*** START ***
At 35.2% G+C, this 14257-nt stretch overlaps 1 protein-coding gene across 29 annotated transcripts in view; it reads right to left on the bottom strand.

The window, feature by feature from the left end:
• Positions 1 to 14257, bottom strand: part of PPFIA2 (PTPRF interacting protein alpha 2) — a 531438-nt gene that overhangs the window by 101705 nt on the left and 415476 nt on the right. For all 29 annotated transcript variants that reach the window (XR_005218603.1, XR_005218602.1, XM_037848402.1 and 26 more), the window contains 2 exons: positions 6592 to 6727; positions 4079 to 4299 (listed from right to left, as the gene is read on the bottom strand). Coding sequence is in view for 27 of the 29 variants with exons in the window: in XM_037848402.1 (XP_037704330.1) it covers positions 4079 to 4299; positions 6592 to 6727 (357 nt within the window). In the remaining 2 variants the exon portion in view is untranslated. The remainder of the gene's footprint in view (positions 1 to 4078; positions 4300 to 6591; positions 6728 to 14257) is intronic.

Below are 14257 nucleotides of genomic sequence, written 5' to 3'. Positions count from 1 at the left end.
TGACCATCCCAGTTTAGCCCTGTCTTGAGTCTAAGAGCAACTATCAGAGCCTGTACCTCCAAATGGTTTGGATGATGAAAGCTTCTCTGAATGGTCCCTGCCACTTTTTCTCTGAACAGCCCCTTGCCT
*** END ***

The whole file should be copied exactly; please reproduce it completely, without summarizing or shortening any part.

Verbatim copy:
At 35.2% G+C, this 14257-nt stretch overlaps 1 protein-coding gene across 29 annotated transcripts in view; it reads right to left on the bottom strand.

The window, feature by feature from the left end:
• Positions 1 to 14257, bottom strand: part of PPFIA2 (PTPRF interacting protein alpha 2) — a 531438-nt gene that overhangs the window by 101705 nt on the left and 415476 nt on the right. For all 29 annotated transcript variants that reach the window (XR_005218603.1, XR_005218602.1, XM_037848402.1 and 26 more), the window contains 2 exons: positions 6592 to 6727; positions 4079 to 4299 (listed from right to left, as the gene is read on the bottom strand). Coding sequence is in view for 27 of the 29 variants with exons in the window: in XM_037848402.1 (XP_037704330.1) it covers positions 4079 to 4299; positions 6592 to 6727 (357 nt within the window). In the remaining 2 variants the exon portion in view is untranslated. The remainder of the gene's footprint in view (positions 1 to 4078; positions 4300 to 6591; positions 6728 to 14257) is intronic.

Below are 14257 nucleotides of genomic sequence, written 5' to 3'. Positions count from 1 at the left end.
TGACCATCCCAGTTTAGCCCTGTCTTGAGTCTAAGAGCAACTATCAGAGCCTGTACCTCCAAATGGTTTGGATGATGAAAGCTTCTCTGAATGGTCCCTGCCACTTTTTCTCTGAACAGCCCCTTGCCT